Thursday, January 8, 2015

A Troubled World

What to Say??
It is getting difficult to know what to say about some of our more recent episodes of craziness.  I can’t tell whether the world at large is simply dumbing down on its way to pre-Neanderthal status, or whether we just don’t care any longer.  Several issues are driving my mind into a state of permanent disarray.
1.      We continue to suck our thumbs concerning the issue of racial misadventurism between our police and our citizenry, especially our non-white citizenry.  Charles Blow penned a recent article in which he states the obvious—we have apparent racism operating within our various police forces (http://www.nytimes.com/2015/01/05/opinion/charles-blow-privilege-of-arrest-without-incident.html). Mr. Blow states: Police officers are human beings making split-second decisions — often informed by fears — about when to use force and the degree of that force. But that truth is also the trap. How and why are our fears constructed and activated? The American mind has been poisoned, from this country’s birth, against minority populations. People of color, particularly African-American men, have been caught up in a twister of macroaggressions and micro ones. No amount of ignoring can alleviate it; no amount of achieving can ameliorate it. And in a few seconds, or fractions of a second, before the conscious mind can catch up to the racing heart, decisions are made that can’t be unmade. Dead is forever.”  Yet, we seem to have little if anything occurring within the country at almost any level to examine this issue. To be sure, a few communities have begun small efforts in police-community relations, but I can see little, if anything, happening to correct the apparent problem(s).
2.       Three Islamic (Qaeda??) gunmen broke into the editorial offices of the political satirists Charlie Hebdo and killed a dozen people, including the editor, cartoonists and policemen.  They have been identified, but not yet apprehended; they apparently decried the paper for its anti-Islam publications. Actually, the newspaper is quite an equal-opportunity offender when it comes to religion. They are as offensive to Christianity as they are to Islam.  Yet, oddly, no Christian missionaries have attempted to dynamite their offices.  I am still awaiting the outcry from the Muslim priestly order. Perhaps I missed the cries of outrage from the Ayatollah community.  I assume that ordinary Muslims are afraid of saying anything publically, for fear they too will be assassinated.  What should we assume here . . . that the Muslim clerics are also afraid, or that they actually agree with the gunmen . . . choose your conclusion.
3.       In another article, it is claimed that throughout Europe, there is a growing neo-Nazi community that seems to hate all “Non” people, i.e., everyone who is living within their borders, but not quite “them”.  Evidently, the Roma (gypsy) population takes much of their anger, but assuredly, they will also turn against the Muslim population living within their borders.  And this growing trend is not limited to one country. It is taking shape throughout Europe.  
Now, we have seen each of these phenomena occurring at varying times and we have generally uttered the appropriate tsk, tsk. Indeed, in Europe, we can see "Je suis Charlie (Hebdo) signs appearing everywhere, as though that helps.  And here, we have many protesting crowds, waving signs that say things like, “I can’t breathe”. A few communities have begun exploring the police-community relations problems. But largely, I continue to see no evidence that we are serious as a nation, or indeed as a world in resolving these grotesque issues that now infect the globe. Mainly, I never see us trying seriously to define the real problems.  If we find ourselves unable to bomb somebody (our default solution), we tut tut a lot, or sometimes debate the issue in the halls of that institution of vapidity, Congress. And when Congress is not allowed to demand that we bomb someone, they often, in a fit of hysteria, or generosity, throw borrowed money at the problem, so that they can claim a solution and then walk away.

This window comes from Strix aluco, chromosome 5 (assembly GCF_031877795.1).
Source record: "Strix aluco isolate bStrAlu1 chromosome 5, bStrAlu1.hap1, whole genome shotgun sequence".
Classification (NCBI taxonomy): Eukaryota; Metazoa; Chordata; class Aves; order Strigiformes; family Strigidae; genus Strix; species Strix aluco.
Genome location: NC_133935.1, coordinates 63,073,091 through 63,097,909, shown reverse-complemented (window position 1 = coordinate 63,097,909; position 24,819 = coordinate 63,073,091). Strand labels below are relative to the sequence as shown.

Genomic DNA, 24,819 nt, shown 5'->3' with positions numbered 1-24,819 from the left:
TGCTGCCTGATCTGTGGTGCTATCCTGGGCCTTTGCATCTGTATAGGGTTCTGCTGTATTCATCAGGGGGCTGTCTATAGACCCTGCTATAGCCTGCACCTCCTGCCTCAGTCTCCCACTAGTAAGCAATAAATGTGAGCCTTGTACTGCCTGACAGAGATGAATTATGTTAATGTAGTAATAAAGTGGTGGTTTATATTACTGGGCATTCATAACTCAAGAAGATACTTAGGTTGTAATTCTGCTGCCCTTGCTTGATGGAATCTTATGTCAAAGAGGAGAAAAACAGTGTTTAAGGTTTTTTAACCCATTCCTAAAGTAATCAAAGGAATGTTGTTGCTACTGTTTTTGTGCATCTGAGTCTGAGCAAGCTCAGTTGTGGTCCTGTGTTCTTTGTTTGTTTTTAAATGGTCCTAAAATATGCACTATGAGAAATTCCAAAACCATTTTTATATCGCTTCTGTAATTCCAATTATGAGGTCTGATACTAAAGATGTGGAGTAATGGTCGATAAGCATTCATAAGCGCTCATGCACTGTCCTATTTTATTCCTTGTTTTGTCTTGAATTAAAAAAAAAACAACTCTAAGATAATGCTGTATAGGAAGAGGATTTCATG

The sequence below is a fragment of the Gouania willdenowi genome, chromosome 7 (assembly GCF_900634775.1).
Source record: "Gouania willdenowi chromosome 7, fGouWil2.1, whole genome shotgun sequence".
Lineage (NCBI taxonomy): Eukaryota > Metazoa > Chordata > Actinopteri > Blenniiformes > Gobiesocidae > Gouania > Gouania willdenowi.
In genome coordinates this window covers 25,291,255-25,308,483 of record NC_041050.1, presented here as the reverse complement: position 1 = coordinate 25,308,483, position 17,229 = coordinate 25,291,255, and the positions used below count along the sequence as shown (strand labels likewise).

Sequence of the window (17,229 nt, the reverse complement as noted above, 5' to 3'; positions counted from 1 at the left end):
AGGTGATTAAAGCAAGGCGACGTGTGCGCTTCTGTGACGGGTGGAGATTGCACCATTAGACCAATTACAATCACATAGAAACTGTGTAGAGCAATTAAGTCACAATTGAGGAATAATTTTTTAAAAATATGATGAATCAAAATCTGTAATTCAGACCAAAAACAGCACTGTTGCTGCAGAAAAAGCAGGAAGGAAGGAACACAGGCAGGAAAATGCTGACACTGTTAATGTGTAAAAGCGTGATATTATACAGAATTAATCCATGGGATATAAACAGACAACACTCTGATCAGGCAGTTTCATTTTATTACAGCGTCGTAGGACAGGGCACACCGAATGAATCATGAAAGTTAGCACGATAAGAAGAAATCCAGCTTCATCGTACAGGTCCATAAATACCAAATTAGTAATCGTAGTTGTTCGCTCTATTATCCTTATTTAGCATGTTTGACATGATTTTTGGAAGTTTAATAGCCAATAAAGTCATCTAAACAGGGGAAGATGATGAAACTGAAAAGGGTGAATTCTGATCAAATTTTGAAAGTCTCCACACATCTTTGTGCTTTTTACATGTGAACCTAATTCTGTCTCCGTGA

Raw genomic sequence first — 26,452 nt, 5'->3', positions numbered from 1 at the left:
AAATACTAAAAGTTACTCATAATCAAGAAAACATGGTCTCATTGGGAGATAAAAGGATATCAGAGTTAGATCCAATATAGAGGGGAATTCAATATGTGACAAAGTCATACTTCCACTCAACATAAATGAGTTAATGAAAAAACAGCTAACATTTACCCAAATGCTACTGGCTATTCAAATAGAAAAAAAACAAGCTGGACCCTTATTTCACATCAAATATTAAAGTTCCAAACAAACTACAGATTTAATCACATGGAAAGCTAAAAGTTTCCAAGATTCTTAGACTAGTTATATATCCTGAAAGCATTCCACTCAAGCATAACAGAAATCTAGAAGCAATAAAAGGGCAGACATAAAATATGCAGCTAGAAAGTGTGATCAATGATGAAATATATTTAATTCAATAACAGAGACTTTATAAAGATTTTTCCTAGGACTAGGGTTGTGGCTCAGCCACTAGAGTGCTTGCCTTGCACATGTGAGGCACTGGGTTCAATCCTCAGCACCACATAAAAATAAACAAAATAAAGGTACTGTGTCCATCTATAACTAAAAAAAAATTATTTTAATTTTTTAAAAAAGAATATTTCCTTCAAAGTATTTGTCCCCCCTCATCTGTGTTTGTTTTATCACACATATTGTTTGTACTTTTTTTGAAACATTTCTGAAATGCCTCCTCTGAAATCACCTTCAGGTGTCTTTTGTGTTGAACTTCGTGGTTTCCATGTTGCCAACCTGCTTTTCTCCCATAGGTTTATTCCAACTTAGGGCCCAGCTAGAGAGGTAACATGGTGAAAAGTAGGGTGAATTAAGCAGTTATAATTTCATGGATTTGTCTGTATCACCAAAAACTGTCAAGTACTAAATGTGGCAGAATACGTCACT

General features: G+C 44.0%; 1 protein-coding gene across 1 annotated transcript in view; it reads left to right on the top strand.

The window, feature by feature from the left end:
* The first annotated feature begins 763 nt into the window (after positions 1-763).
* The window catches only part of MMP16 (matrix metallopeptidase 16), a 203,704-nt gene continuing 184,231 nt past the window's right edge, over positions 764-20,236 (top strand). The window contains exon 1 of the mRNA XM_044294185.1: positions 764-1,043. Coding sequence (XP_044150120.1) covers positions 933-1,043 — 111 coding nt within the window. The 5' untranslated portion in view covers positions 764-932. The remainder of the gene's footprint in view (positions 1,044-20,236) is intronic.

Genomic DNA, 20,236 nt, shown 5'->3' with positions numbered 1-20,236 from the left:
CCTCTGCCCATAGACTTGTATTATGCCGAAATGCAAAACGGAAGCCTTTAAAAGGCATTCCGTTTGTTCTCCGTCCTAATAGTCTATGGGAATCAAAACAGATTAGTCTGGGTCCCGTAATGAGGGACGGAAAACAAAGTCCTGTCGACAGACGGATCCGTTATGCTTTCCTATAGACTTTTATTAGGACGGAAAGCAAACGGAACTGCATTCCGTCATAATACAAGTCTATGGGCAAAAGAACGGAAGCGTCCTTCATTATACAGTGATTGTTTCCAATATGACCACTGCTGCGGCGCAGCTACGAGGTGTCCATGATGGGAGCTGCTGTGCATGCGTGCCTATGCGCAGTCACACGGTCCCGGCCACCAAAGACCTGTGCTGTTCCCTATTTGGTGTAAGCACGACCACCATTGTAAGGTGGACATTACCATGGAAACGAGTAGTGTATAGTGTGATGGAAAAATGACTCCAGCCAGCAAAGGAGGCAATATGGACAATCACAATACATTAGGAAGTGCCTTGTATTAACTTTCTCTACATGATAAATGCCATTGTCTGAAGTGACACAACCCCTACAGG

It would be pleasant to see someone, somewhere, attempting to define real problems, no less attempting to resolve any of them.
For example, what do we know of the real reasons that ISIS/ISIL exists? And why do such folks walk into the offices of cartoonists, for heaven’s sake, and shoot the place up? Worse, why/how could such people convince young people to strap on dynamite vests, walk into a crowded marketplace and blow themselves up?? I cannot, for example, imagine any sergeant, captain, or general ordering his men to don such vests and walk into any facility and blow themselves up.  Apparently, when you remove God/heaven from the equation, people become a little more resistant to committing such acts of stupidity.   What, in fact, is the so-called “Arab Spring” all about, cuz it sure as hell isn’t about God.  For starters, I find it interesting that the Mullahs, the Ayatollahs, and the various priestly classes of the world haven’t said much about all the killing taking place throughout that region of the world.  They are almost entirely absent as a force for good, or evil. So, could all this killing be about, simply, power? One group desiring power wants to unseat another group currently holding positions of power.  And religion is just a convenient way to get people to do really stupid things in order to effect the transfer of power.
In the case of our racial issues here in the US of A, we seem incapable of discussing the real issues of racism in America.  In response to Mr. Blow’s article in the New York Times, I suggested that it might be nice were we to actually get down to defining the real source of the community problems. I said:
Your article is correct. But what troubles me is that I see no action agenda by anyone in a position of responsibility/authority aimed at figuring out how we get ourselves out of this ridiculous situation.  The mayor says things about it, and police officers turn their backs on him.  Then some idiot with a gun decides that his preferred solution is to assassinate some police officers.  Now there’s a great solution.
It is arguably true that whites and blacks fear each other.  Perhaps it is even historically true.  OK, but where do we go from there?  Is there anybody in a position of responsibility in this Land of Ours who cares enough to even discuss the whys and wherefores of this tragic mess?
It seems to me that we need a whole lot of things examined and/or changed.
1.       What do we know statistically about this issue? We (I . . . the public) know anecdotally that white police officers have been shooting/killing black “civilians” in questionable situations (questionable because deadly force seems, to ordinary thinking adults, not to have been required). We also have a few cases in which seemingly very dangerous white “civilians” were disarmed without use of deadly force.  OK, that’s alarming. But what is the larger picture?